This literature review examines the prevalence and nature of crimes committed against businesses in Australia, possible causes of such crimes, and prevention strategies.
Crimes against businesses include both those committed by individuals outside the business, such as burglars and shoplifters, and those committed by employees of the business, such as fraud and theft. This literature review encompassed studies conducted overseas as well as in Australia. It first presents research findings on the nature and extent of business crime, with attention to data on victimization, reports to police, and the costs of crimes against businesses. It includes sections on vehicle theft, workplace violence, bribery/extortion/corruption, and malicious damage. Findings are presented on various types of business crime, and an overview is provided of findings from the 1999 AIC (Australian Institute of Criminology) study of crimes against small businesses in Australia. A review of possible predictors of business crime focuses on both individual and situational factors. Findings pertinent to preventing business crime come from studies of businesses' own efforts to protect themselves from crime, as well as case studies of effective crime prevention strategies. Findings on prevention are summarized in guidelines, and recommendations are offered for future research, police actions, and prevention efforts by businesses. 191 references and appended overview of survey methodologies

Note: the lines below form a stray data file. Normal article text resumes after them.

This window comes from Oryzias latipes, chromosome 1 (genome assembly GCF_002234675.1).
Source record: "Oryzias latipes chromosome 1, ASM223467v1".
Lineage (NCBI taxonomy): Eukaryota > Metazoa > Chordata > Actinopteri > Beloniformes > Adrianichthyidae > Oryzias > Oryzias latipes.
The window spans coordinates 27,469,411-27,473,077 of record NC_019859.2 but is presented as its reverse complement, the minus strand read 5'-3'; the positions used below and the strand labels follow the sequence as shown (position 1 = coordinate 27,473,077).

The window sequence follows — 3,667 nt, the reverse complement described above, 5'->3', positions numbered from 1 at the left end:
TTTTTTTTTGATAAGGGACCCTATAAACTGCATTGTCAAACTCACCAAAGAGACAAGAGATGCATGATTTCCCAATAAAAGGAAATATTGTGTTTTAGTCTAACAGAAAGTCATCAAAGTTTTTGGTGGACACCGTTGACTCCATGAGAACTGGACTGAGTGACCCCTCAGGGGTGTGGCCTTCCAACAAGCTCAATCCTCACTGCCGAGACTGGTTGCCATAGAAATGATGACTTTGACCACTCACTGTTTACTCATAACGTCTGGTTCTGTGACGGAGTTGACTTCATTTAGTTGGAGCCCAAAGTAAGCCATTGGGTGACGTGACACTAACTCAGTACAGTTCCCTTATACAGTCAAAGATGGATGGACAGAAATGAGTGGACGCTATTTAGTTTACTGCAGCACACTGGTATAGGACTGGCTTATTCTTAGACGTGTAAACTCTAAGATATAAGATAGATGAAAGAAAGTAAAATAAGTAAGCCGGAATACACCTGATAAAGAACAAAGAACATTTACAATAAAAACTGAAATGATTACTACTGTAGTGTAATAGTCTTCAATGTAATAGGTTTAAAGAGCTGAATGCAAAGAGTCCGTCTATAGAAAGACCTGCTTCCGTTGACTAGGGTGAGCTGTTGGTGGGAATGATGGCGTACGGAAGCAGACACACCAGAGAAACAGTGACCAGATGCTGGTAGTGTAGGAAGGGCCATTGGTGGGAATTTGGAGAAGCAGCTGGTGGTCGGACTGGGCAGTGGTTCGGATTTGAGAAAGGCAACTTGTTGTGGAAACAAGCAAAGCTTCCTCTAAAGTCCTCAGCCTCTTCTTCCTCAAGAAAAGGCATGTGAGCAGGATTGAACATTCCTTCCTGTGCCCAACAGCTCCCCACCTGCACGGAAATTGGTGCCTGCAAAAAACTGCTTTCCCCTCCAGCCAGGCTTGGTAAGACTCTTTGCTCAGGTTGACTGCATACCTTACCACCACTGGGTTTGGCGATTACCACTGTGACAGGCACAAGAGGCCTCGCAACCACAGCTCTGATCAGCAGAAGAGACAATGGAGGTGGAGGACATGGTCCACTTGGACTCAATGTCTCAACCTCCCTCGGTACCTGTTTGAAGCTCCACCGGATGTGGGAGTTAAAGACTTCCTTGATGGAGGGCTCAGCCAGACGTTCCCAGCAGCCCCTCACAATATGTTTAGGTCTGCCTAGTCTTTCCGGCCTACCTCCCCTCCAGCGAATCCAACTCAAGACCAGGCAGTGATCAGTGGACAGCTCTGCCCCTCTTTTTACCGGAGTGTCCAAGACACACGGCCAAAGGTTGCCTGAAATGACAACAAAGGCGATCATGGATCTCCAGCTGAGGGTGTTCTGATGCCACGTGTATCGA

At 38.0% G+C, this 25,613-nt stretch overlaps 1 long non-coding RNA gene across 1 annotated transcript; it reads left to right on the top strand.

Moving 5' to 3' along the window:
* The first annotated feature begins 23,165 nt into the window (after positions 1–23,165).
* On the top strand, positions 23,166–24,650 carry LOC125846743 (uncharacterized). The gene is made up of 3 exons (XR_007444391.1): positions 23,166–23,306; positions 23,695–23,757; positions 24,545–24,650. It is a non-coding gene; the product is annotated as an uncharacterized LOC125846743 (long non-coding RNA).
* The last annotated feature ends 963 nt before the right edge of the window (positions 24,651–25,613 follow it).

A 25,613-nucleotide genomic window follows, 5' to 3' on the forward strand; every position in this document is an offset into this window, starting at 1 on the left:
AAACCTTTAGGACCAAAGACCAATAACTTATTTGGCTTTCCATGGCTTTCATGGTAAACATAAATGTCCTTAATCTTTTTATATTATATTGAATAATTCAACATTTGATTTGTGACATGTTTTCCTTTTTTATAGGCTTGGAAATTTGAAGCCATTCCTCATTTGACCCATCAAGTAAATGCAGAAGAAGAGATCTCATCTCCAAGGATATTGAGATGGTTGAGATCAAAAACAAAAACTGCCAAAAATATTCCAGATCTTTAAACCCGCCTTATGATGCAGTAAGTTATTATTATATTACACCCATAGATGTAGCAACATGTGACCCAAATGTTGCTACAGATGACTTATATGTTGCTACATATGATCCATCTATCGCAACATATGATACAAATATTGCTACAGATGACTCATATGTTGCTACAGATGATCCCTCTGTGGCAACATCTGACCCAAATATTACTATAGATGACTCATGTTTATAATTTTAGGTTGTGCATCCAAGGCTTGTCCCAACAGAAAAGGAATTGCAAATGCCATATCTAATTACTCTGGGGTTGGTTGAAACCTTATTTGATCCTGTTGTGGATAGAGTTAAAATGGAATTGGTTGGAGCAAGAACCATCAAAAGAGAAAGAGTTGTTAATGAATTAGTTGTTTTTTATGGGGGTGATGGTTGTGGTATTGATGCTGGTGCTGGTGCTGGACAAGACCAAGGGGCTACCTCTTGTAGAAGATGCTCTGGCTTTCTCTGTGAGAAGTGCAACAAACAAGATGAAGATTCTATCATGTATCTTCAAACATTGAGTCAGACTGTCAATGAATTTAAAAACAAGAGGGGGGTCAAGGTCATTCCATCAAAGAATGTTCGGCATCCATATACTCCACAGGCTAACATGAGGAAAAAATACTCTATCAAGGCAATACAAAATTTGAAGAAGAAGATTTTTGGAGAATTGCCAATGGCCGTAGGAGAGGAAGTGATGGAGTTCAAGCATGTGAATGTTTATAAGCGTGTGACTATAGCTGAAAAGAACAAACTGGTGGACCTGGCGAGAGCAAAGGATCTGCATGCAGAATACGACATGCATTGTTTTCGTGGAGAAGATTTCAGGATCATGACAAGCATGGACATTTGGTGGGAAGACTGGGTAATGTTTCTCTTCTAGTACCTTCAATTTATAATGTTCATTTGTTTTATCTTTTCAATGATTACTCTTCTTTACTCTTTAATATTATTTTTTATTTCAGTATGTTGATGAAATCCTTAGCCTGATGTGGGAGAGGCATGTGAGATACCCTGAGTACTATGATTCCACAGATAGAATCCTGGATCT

Australian Institute of Criminology
GPO Box 2944, Canberra ACT, 2601 Australia, Australia
Technical and Background Paper, No. 11; downloaded November 1, 2004.